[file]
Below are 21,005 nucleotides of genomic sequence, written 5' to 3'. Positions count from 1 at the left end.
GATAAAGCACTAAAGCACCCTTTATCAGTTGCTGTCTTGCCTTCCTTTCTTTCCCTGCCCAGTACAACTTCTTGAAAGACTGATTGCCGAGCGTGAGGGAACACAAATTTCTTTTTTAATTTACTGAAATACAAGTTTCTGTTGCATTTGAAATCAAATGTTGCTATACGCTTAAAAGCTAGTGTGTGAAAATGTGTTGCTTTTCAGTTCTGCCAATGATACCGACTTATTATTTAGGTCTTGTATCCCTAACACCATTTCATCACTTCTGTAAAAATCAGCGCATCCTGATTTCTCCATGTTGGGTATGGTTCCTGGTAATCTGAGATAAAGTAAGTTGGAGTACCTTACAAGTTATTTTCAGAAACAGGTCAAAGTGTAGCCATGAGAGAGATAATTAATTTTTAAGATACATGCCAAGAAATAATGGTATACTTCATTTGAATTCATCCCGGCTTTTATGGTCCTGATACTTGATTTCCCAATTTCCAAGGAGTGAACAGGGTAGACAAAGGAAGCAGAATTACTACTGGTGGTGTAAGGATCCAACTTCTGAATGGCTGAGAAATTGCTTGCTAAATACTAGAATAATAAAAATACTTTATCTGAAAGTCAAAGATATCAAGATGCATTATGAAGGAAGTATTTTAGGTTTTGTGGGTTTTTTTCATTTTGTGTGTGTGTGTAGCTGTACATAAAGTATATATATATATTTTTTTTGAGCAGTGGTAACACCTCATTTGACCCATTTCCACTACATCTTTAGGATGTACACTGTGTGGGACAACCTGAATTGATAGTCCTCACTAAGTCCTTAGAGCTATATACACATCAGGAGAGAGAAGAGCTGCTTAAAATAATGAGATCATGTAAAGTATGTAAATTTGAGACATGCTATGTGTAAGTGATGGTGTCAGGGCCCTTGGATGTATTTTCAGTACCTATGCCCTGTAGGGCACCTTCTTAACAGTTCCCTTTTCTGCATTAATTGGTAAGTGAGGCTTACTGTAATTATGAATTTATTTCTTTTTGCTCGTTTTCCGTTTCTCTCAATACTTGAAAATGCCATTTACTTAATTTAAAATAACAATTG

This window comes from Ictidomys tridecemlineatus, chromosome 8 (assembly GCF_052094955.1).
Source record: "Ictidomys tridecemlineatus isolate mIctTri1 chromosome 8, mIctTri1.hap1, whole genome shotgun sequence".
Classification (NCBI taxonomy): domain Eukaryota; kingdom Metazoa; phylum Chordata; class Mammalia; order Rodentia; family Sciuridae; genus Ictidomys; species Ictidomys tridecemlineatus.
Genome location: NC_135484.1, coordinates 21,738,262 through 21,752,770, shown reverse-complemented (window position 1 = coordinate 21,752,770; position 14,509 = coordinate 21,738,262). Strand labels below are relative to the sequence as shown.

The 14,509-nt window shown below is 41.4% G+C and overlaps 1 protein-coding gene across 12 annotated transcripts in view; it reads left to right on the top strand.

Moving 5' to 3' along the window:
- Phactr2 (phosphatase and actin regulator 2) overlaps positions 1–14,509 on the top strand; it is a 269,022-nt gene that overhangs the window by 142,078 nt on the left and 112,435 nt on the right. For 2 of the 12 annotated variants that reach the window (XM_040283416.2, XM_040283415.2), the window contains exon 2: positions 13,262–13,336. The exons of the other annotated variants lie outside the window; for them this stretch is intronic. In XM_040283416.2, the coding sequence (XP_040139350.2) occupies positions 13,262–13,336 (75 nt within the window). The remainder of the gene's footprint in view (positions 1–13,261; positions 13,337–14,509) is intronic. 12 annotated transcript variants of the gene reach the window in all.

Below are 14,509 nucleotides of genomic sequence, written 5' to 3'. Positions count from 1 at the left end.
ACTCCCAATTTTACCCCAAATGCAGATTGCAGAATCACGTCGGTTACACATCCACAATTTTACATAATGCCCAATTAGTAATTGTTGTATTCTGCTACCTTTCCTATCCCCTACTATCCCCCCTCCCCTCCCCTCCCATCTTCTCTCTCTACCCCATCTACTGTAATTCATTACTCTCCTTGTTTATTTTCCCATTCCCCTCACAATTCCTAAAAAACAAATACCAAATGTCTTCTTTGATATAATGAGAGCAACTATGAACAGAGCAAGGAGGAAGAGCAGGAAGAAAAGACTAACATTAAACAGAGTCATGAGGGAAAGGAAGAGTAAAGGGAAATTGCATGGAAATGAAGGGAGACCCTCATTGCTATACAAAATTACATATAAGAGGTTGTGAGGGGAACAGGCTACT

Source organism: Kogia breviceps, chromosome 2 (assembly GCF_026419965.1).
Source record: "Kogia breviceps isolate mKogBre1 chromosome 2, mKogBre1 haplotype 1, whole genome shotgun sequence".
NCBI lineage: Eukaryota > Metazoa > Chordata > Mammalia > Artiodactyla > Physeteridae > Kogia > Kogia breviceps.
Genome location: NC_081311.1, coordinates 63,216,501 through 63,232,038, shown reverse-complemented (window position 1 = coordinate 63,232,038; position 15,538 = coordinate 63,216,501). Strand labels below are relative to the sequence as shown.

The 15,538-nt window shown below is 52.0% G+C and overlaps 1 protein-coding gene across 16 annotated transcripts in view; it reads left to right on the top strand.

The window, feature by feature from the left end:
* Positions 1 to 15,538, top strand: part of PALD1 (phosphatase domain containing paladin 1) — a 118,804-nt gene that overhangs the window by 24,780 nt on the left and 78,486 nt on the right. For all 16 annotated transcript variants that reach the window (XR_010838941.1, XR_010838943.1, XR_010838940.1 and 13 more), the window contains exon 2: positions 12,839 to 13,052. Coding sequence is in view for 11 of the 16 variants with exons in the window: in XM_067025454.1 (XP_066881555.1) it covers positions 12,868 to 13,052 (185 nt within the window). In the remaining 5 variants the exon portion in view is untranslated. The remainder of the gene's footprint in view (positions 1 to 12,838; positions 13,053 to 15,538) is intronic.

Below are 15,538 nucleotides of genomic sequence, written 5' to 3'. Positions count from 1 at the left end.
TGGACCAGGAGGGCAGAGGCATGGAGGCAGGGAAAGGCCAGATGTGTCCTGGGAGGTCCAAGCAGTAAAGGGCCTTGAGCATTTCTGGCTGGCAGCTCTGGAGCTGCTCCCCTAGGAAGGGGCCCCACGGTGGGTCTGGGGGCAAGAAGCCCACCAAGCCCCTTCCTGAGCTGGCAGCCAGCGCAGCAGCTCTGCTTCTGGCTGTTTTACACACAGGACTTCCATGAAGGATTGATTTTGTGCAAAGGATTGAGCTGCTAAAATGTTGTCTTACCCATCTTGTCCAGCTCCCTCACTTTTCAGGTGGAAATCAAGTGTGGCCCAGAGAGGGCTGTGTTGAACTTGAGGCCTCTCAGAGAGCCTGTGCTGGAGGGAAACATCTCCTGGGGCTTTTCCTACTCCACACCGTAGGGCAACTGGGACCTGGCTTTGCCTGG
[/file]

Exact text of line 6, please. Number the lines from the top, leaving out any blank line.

Genome location: NC_135484.1, coordinates 21,738,262 through 21,752,770, shown reverse-complemented (window position 1 = coordinate 21,752,770; position 14,509 = coordinate 21,738,262). Strand labels below are relative to the sequence as shown.